Northeast U.S. Canyons Expedition




Okeanos Goes Viral

An octopus strikes a pose for the remotely operated vehicle near Shallop Canyon.

An octopus strikes a pose for the remotely operated vehicle near Shallop Canyon. Image courtesy of NOAA Okeanos Explorer Program, 2013 Northeast U.S. Canyons Expedition. Download high-resolution version (1.3 Mb).

As the manager of the Ocean Explorer website and the person posting about NOAA’s Office of Ocean Exploration and Research on Facebook and Twitter, it has been extremely gratifying and exciting to watch the live video feeds from the Okeanos Explorer Northeast U.S. Canyons 2013 expedition catch people's attention.

We started with good traffic to the expedition website during Leg 1. People were watching, we got featured on the White House blog, a few media outlets picked up the video. Then, during Leg 2, the videos hit the mainstream...big time. The Associated Press ran a story about the expedition and invited us to participate in a Tweet Chat. We started getting mentioned in more news stories and on blogs and websites, from Nature to Gawker.com.

Things took off. In the Twittersphere, the hashtag #Okeanos let us hear from fans, as more and more dedicated followers of our live video began posting comments, questions, and favorite photos. On Facebook, we’ve seen a 35 percent increase in the number “likes” to our page and the steady flow of comments about how much people enjoyed the live video has been a treat to read.

Traffic to the live video pages on the Ocean Explorer website increased by so much that the videos started getting glitchy and we were rushing around to tweak things and make sure the online experience was the best possible. As the expedition comes to a close, the live video web pages have had approximately 660,000 views. Consider that, for last year’s Okeanos Explorer Gulf of Mexico expedition, our live video pages received a total of 80,000 visits – over the course of 38 days. On just August 13, 2013, the video pages received over 100,000 views!

It wasn't just the scientists participating in the mission – it was all of us – everyone who was watching live online and sharing the excitement with their friends and families. So, in tribute to our online followers who helped the Okeanos go viral this summer, I’ve collected and posted below some photos that I think you’ll enjoy, but that haven’t hit primetime.

Part of the reason we do this is for you – to help everyone, everywhere understand the importance of ocean exploration, not just for the pretty pictures and cool video, but for the science, data, and information that will come out of each mission and that can make a lasting impact in protecting Earth’s underwater realm. Hopefully, we’ve made believers out of you and you’ll stick around for more.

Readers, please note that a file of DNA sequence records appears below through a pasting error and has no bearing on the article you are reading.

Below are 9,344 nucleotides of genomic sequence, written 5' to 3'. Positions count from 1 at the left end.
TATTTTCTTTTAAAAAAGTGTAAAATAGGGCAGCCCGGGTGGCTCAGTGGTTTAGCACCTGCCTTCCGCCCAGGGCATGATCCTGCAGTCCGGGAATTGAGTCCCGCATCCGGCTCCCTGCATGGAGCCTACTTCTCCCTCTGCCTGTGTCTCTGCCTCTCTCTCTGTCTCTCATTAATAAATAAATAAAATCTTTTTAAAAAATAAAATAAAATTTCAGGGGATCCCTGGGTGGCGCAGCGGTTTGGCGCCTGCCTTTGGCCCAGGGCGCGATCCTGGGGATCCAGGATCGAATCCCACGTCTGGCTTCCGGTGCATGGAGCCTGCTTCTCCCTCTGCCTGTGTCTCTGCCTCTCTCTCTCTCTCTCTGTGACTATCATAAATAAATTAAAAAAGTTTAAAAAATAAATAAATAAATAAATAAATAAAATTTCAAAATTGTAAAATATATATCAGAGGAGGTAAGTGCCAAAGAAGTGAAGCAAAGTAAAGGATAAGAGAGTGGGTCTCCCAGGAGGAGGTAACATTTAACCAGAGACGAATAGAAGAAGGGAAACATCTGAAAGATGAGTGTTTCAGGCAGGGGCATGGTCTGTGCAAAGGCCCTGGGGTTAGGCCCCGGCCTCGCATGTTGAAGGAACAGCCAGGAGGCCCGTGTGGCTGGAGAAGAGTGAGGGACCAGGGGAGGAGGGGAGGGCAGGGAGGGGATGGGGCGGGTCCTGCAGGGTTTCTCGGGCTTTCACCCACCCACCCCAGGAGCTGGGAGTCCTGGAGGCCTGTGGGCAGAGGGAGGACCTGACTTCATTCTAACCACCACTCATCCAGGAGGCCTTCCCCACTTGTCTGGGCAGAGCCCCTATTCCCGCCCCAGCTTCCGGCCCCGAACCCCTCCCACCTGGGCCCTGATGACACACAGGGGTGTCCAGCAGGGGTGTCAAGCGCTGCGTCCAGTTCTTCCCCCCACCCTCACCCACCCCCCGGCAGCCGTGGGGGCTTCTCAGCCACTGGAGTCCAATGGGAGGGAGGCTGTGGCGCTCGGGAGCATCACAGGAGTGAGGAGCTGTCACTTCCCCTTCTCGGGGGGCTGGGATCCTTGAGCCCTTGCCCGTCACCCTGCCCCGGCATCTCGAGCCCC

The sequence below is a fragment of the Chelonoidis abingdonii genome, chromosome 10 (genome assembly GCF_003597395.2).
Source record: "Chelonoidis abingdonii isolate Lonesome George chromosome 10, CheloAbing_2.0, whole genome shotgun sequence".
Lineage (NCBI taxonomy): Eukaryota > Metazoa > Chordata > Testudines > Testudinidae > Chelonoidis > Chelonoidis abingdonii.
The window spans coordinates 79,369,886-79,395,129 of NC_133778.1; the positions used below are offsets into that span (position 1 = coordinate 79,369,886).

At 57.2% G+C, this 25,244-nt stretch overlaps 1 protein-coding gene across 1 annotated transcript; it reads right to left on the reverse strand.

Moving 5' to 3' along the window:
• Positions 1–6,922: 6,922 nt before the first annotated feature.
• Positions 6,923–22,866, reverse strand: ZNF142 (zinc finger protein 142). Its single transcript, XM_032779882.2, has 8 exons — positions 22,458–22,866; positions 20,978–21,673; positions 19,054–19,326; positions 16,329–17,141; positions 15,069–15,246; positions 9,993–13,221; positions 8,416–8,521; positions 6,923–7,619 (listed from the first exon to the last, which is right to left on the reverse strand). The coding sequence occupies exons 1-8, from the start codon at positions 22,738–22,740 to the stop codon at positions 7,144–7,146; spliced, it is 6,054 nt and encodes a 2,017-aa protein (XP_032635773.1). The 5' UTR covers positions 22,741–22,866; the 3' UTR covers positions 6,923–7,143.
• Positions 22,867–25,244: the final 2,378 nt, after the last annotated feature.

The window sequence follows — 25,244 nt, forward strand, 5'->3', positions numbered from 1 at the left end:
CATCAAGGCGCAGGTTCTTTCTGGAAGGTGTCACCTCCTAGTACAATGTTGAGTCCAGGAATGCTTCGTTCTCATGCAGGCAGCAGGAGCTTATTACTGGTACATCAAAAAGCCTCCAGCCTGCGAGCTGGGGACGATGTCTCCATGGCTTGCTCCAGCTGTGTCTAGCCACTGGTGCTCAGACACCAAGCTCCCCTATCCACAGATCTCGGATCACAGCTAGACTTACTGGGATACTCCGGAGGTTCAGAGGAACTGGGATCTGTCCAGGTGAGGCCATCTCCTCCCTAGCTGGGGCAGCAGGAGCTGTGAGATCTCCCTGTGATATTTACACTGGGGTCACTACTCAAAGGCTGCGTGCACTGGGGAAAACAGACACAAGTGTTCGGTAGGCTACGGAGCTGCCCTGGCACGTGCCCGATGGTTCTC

A seaspider, or pycnogonid, seen while exploring Oceanographer Canyon.

A seaspider, or pycnogonid, seen while exploring Oceanographer Canyon. Click image for larger view and image credit.


A porcupine crab makes its way over the muddy bottom.

A porcupine crab makes its way over the muddy bottom. Click image for larger view and image credit.


 

 

A chimera swims lazily a couple meters above the seafloor in Lydonia Canyon.

A chimera swims lazily a couple meters above the seafloor in Lydonia Canyon. Click image for larger view and image credit.


Anthomastus coral in Oceanographer Canyon.

Anthomastus coral in Oceanographer Canyon. Click image for larger view and image credit.


 

 

An unusual deep-sea jellysfish swims across the remotely operated vehicle's field of view.

An unusual deep-sea jellysfish swims across the remotely operated vehicle's field of view. Click image for larger view and image credit.


A striking purple coral, Clavularia sp., seen in Nygren Canyon.

A striking purple coral, Clavularia sp., seen in Nygren Canyon. Click image for larger view and image credit.


 

 

A squat lobster peeks out from under a rock in an intercanyon between Powell and Lydonia Canyons.

A squat lobster peeks out from under a rock in an intercanyon between Powell and Lydonia Canyons. Click image for larger view and image credit.


A translucent holothurian, or sea cucumber, shifts through the sediment for his dinner.

A translucent holothurian, or sea cucumber, shifts through the sediment for his dinner. Click image for larger view and image credit.


 

 

A fish gets up close and personal with the Deep Discoverer remotely operated vehicle.

A fish gets up close and personal with the Deep Discoverer remotely operated vehicle. Click image for larger view and image credit.


A Paragorgia with numerous brittle starts living in its branches.

A Paragorgia with numerous brittle stars living in its branches. Click image for larger view and image credit.


 

 

A scale worm makes her way across the sedimented seafloor of Lydonia Canyon.

A scale worm makes her way across the sedimented seafloor of Lydonia Canyon. Click image for larger view and image credit.


As seen in Heezen Canyon, an eelpout rests on the seafloor.

As seen in Heezen Canyon, an eelpout rests on the seafloor. Click image for larger view and image credit.


 

 

A goosefish lays and waits for its dinner to swim through its strike zone.

A goosefish lays and waits for its dinner to swim through its strike zone. Click image for larger view and image credit.


Corals form habitat for other organisms. This Paramuricea coral has anemones and brittle stars living on it.

Corals form habitat for other organisms. This Paramuricea coral has anemones and brittle stars living on it. Click image for larger view and image credit.


 

 

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